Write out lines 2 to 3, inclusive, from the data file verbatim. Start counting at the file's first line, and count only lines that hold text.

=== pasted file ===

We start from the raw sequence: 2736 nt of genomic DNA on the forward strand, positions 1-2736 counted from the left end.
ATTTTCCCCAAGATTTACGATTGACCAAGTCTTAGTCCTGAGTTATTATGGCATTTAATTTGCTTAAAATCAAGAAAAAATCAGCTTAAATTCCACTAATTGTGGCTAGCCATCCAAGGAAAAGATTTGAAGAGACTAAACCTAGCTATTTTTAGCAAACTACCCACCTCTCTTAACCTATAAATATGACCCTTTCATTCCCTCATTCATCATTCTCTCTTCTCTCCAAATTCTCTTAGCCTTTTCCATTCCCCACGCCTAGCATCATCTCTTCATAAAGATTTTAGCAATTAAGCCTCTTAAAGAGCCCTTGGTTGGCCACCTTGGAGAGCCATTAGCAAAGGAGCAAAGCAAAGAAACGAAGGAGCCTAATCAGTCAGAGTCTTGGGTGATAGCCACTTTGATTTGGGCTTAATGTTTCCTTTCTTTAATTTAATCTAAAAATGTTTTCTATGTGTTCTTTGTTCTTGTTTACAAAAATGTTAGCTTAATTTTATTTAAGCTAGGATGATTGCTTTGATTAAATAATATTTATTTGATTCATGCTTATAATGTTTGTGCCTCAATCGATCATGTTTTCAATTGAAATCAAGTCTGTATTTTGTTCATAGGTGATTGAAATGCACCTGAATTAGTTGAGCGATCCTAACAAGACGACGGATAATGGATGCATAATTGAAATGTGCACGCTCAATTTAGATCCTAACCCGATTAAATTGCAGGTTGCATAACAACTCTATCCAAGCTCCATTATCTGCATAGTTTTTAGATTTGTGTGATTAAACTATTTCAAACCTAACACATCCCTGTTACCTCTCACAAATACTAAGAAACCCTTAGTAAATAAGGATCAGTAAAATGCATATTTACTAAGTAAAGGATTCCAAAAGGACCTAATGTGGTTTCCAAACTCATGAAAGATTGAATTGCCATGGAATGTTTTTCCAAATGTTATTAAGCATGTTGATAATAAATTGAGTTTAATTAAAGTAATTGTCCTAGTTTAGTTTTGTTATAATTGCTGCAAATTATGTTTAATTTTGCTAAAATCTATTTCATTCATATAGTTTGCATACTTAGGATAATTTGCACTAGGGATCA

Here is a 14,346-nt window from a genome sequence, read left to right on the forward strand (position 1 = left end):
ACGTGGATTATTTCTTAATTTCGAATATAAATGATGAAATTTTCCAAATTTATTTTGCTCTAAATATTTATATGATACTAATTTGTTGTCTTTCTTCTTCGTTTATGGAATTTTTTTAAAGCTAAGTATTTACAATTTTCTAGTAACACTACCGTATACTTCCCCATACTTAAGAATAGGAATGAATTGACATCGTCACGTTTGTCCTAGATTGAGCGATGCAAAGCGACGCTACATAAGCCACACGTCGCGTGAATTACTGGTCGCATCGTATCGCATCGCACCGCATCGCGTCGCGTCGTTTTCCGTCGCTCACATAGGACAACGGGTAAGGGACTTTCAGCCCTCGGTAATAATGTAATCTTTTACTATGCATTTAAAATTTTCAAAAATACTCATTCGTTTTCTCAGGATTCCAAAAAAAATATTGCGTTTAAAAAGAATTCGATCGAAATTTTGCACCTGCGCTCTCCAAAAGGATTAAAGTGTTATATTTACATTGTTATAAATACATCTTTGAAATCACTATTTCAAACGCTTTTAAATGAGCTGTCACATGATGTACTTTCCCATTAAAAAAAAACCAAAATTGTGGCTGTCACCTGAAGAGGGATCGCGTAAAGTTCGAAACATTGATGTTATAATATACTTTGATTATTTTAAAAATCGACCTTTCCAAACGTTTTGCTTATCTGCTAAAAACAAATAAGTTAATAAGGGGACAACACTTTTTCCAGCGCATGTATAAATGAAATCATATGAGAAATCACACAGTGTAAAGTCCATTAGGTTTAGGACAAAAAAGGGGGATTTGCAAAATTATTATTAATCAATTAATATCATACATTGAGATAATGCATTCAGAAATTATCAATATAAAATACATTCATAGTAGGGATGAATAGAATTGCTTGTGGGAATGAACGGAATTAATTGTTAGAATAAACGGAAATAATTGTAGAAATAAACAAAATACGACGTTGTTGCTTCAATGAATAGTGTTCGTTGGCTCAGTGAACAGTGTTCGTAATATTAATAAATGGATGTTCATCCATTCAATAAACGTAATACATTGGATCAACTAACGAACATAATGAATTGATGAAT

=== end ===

ATTTTCCCCAAGATTTACGATTGACCAAGTCTTAGTCCTGAGTTATTATGGCATTTAATTTGCTTAAAATCAAGAAAAAATCAGCTTAAATTCCACTAATTGTGGCTAGCCATCCAAGGAAAAGATTTGAAGAGACTAAACCTAGCTATTTTTAGCAAACTACCCACCTCTCTTAACCTATAAATATGACCCTTTCATTCCCTCATTCATCATTCTCTCTTCTCTCCAAATTCTCTTAGCCTTTTCCATTCCCCACGCCTAGCATCATCTCTTCATAAAGATTTTAGCAATTAAGCCTCTTAAAGAGCCCTTGGTTGGCCACCTTGGAGAGCCATTAGCAAAGGAGCAAAGCAAAGAAACGAAGGAGCCTAATCAGTCAGAGTCTTGGGTGATAGCCACTTTGATTTGGGCTTAATGTTTCCTTTCTTTAATTTAATCTAAAAATGTTTTCTATGTGTTCTTTGTTCTTGTTTACAAAAATGTTAGCTTAATTTTATTTAAGCTAGGATGATTGCTTTGATTAAATAATATTTATTTGATTCATGCTTATAATGTTTGTGCCTCAATCGATCATGTTTTCAATTGAAATCAAGTCTGTATTTTGTTCATAGGTGATTGAAATGCACCTGAATTAGTTGAGCGATCCTAACAAGACGACGGATAATGGATGCATAATTGAAATGTGCACGCTCAATTTAGATCCTAACCCGATTAAATTGCAGGTTGCATAACAACTCTATCCAAGCTCCATTATCTGCATAGTTTTTAGATTTGTGTGATTAAACTATTTCAAACCTAACACATCCCTGTTACCTCTCACAAATACTAAGAAACCCTTAGTAAATAAGGATCAGTAAAATGCATATTTACTAAGTAAAGGATTCCAAAAGGACCTAATGTGGTTTCCAAACTCATGAAAGATTGAATTGCCATGGAATGTTTTTCCAAATGTTATTAAGCATGTTGATAATAAATTGAGTTTAATTAAAGTAATTGTCCTAGTTTAGTTTTGTTATAATTGCTGCAAATTATGTTTAATTTTGCTAAAATCTATTTCATTCATATAGTTTGCATACTTAGGATAATTTGCACTAGGGATCA

Here is a 14,346-nt window from a genome sequence, read left to right on the forward strand (position 1 = left end):